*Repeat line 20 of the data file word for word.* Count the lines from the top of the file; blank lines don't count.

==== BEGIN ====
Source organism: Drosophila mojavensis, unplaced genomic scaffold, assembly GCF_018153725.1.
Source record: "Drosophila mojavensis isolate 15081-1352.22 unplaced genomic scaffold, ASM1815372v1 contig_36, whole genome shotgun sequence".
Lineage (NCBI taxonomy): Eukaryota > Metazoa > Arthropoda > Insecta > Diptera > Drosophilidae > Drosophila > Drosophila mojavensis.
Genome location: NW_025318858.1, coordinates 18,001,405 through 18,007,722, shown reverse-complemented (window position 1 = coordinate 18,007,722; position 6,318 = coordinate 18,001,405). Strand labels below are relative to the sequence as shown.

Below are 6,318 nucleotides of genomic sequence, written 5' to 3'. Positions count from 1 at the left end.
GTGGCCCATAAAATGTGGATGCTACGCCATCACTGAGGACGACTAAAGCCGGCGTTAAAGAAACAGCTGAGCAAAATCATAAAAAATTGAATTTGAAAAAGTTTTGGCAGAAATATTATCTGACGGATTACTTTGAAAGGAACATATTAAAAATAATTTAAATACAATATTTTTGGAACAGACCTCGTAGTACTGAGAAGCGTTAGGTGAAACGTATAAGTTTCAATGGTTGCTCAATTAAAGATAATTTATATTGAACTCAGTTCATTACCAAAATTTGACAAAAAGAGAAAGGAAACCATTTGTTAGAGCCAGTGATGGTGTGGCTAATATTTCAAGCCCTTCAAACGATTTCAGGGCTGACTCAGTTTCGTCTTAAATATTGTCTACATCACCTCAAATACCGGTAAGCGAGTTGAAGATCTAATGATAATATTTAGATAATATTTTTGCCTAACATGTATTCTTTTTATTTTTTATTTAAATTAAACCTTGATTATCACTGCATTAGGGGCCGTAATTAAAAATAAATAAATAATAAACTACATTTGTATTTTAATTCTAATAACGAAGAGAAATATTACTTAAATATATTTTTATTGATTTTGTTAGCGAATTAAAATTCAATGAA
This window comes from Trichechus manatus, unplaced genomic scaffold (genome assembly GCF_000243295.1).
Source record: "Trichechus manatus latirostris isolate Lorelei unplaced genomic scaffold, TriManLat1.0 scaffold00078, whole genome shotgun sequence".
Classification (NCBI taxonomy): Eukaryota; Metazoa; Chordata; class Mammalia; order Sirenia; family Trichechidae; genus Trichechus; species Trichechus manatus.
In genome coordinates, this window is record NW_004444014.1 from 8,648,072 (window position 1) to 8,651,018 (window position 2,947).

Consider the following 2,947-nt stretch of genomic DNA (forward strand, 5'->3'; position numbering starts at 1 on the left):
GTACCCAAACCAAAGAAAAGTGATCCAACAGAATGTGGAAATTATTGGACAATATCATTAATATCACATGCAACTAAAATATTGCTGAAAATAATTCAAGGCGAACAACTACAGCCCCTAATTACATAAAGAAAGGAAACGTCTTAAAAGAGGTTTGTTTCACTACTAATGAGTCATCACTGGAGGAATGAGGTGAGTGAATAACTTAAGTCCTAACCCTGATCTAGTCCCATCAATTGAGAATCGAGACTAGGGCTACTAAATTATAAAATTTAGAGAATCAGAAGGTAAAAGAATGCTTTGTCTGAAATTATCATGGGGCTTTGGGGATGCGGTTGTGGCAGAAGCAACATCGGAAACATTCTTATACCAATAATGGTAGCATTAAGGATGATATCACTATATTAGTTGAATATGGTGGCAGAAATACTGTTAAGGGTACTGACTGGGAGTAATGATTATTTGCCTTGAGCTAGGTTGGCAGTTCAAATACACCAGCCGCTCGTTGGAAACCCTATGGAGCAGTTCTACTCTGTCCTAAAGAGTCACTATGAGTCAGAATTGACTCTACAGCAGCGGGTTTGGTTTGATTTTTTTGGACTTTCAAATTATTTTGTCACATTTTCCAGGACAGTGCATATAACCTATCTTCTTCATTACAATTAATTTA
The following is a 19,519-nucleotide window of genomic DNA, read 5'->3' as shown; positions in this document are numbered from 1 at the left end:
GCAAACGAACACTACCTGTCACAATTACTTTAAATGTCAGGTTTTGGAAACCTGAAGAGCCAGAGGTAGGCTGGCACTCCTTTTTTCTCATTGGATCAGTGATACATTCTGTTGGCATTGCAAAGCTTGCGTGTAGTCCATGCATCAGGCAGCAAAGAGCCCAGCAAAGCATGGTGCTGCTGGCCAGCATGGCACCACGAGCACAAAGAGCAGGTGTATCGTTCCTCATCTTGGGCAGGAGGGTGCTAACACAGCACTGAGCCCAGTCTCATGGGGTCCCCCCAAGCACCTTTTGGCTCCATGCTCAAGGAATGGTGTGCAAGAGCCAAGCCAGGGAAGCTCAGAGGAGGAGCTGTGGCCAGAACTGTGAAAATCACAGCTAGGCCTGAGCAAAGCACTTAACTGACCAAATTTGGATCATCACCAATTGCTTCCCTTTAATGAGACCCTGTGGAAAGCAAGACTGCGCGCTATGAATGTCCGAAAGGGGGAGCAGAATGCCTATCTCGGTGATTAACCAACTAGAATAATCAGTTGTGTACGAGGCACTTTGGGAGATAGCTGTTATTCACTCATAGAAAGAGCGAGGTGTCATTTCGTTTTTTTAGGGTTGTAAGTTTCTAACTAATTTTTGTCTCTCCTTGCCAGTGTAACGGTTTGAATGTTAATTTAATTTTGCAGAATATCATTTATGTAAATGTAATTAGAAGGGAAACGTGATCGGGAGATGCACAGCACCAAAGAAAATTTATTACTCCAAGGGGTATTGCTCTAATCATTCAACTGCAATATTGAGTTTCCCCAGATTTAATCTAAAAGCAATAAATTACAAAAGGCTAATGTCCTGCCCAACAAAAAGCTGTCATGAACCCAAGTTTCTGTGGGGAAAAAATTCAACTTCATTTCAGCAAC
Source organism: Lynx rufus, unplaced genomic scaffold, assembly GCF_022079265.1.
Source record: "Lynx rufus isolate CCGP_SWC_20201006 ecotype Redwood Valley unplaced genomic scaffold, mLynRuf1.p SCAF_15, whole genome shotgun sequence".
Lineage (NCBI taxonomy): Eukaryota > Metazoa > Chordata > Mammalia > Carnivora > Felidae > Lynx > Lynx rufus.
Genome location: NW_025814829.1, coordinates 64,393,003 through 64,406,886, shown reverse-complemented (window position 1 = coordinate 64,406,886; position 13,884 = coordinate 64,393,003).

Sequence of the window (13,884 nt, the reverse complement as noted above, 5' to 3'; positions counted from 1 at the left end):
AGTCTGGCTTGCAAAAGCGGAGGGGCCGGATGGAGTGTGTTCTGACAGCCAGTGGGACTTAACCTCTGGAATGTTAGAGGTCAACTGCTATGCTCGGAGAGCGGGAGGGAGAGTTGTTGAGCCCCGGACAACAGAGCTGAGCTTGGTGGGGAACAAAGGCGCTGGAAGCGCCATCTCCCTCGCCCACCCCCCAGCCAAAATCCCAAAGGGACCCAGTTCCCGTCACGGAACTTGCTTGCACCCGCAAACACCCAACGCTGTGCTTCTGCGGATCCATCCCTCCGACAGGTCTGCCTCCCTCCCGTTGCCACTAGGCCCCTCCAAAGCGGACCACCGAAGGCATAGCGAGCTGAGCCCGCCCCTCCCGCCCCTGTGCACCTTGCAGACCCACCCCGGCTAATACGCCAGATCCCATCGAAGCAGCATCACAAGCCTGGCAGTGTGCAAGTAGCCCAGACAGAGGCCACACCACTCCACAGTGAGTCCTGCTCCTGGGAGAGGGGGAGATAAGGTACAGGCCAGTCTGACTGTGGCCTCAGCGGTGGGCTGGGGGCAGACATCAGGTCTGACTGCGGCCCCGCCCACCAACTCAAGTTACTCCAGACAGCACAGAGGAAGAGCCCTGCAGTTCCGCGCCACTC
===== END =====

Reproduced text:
AGTCTGGCTTGCAAAAGCGGAGGGGCCGGATGGAGTGTGTTCTGACAGCCAGTGGGACTTAACCTCTGGAATGTTAGAGGTCAACTGCTATGCTCGGAGAGCGGGAGGGAGAGTTGTTGAGCCCCGGACAACAGAGCTGAGCTTGGTGGGGAACAAAGGCGCTGGAAGCGCCATCTCCCTCGCCCACCCCCCAGCCAAAATCCCAAAGGGACCCAGTTCCCGTCACGGAACTTGCTTGCACCCGCAAACACCCAACGCTGTGCTTCTGCGGATCCATCCCTCCGACAGGTCTGCCTCCCTCCCGTTGCCACTAGGCCCCTCCAAAGCGGACCACCGAAGGCATAGCGAGCTGAGCCCGCCCCTCCCGCCCCTGTGCACCTTGCAGACCCACCCCGGCTAATACGCCAGATCCCATCGAAGCAGCATCACAAGCCTGGCAGTGTGCAAGTAGCCCAGACAGAGGCCACACCACTCCACAGTGAGTCCTGCTCCTGGGAGAGGGGGAGATAAGGTACAGGCCAGTCTGACTGTGGCCTCAGCGGTGGGCTGGGGGCAGACATCAGGTCTGACTGCGGCCCCGCCCACCAACTCAAGTTACTCCAGACAGCACAGAGGAAGAGCCCTGCAGTTCCGCGCCACTC